An updated edition of Joshua Harris’s most well-known book, this volume was one I was quite surprised to be available for free for review, so I jumped at the chance to get it.
The volume takes a look at how most people in our culture think of dating, and basically puts that mindset over against Biblical principles of wisdom and purity. Harris is very straightforward with his comparisons, but not so blunt that he does not allow the reader to think for himself.
The book talks about how we are always trying to get boys and girls to “couple up,” but how they often are not ready for such levels of intimacy–both physical and emotional–before they are married. Many young people, even in the Christian world, have been brought up thinking they have to go from one relationship to another, but Harris challenges that thinking by simply asking how that is preparing them for a lifelong marital relationship.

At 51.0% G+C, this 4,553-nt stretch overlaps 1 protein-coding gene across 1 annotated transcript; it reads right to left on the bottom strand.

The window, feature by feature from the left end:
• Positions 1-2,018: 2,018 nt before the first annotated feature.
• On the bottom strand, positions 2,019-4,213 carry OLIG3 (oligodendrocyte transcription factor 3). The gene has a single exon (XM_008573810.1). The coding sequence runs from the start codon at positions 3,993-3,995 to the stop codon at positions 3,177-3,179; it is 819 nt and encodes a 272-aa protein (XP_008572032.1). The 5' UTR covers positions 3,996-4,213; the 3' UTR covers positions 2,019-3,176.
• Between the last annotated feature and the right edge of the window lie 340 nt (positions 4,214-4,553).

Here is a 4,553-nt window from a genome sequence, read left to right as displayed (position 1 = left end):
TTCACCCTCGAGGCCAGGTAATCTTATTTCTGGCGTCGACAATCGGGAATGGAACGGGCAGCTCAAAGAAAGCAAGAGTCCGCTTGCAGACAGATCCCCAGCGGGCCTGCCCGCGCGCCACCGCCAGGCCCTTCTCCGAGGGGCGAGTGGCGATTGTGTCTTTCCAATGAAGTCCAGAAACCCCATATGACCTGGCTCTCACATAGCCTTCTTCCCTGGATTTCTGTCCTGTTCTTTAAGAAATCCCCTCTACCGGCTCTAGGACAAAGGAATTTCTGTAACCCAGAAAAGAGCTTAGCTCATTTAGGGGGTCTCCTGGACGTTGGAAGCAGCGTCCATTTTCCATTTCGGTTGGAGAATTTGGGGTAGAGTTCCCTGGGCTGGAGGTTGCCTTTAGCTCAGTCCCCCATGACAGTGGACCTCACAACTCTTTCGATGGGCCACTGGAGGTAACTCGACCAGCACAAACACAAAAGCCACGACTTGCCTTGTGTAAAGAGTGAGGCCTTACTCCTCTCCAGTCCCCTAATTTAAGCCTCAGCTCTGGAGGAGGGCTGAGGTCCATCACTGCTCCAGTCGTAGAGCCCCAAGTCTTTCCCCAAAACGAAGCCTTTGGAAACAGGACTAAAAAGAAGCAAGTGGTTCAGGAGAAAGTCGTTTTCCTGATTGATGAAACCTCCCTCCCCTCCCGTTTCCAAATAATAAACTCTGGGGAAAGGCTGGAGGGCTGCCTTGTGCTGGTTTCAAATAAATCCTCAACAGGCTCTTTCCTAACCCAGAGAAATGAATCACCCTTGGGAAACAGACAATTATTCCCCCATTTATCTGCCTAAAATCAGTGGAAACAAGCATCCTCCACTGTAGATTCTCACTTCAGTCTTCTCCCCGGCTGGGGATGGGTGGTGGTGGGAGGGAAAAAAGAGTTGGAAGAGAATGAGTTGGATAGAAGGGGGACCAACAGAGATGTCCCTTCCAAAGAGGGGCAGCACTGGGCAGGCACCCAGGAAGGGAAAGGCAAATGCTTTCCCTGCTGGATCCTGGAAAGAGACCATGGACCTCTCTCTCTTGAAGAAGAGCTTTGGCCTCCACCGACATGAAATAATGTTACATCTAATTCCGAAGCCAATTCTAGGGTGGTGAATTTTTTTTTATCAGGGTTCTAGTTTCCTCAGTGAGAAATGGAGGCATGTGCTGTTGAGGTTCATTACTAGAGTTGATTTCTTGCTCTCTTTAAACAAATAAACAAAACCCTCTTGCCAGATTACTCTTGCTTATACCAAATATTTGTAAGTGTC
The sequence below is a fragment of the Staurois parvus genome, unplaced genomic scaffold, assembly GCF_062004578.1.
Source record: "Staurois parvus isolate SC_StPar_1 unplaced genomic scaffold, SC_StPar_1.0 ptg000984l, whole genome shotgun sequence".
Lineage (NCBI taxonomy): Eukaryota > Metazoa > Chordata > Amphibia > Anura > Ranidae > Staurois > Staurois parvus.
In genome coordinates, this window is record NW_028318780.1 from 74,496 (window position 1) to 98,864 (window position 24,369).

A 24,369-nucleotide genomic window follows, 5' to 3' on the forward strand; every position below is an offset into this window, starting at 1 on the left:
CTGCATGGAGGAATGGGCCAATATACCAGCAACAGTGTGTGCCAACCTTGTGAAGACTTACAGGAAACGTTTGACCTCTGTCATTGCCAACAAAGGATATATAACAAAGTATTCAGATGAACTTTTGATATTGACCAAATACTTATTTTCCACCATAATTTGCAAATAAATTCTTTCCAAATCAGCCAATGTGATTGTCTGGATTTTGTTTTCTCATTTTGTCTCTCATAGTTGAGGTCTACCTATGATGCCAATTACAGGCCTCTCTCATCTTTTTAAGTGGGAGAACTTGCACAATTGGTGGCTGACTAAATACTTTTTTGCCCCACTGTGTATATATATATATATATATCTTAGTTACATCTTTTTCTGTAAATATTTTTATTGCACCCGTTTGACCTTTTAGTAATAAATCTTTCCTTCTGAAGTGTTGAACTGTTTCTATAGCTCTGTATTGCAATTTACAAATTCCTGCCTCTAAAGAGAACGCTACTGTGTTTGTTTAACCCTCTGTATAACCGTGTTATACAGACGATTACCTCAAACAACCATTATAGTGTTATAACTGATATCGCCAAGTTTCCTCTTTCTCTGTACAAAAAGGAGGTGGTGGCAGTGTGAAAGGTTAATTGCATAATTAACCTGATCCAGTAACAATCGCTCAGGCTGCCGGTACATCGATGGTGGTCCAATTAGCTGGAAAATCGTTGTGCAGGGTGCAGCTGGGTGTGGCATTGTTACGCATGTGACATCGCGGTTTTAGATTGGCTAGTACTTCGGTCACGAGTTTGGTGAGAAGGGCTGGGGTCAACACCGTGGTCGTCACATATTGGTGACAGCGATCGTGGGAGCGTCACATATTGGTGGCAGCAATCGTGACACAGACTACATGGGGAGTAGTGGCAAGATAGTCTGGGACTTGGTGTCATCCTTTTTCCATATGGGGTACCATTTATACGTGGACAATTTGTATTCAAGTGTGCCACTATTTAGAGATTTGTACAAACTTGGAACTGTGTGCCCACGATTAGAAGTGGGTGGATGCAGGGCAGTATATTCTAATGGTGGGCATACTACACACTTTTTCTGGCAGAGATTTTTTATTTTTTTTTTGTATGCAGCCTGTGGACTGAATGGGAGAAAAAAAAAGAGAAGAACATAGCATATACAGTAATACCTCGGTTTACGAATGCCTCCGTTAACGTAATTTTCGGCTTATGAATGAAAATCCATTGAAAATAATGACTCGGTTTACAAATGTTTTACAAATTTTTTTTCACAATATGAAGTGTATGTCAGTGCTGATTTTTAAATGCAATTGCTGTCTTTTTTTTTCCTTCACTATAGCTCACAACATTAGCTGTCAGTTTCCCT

Further, when young people (or even young adults) are involved with another person, the attraction can almost become obsessive. We like to think of that as love, but it could be something that is not love at all. Harris is simply challenging us to think about this almost compulsive behavior when we are not married.
I found this book to be challenging, and one that I plan to keep “at the ready” not only for when my children are old enough to think about dating, but for sermons and classes about parenting and for young people, as well. Harris is open and honest about both his strengths and his weaknesses, and the book is highly readable. I very strongly recommend it.
Disclaimer: I was given a free copy of this book from Water Brook / Multnomah in exchange for this review. I am not required to give a positive review in exchange for the book.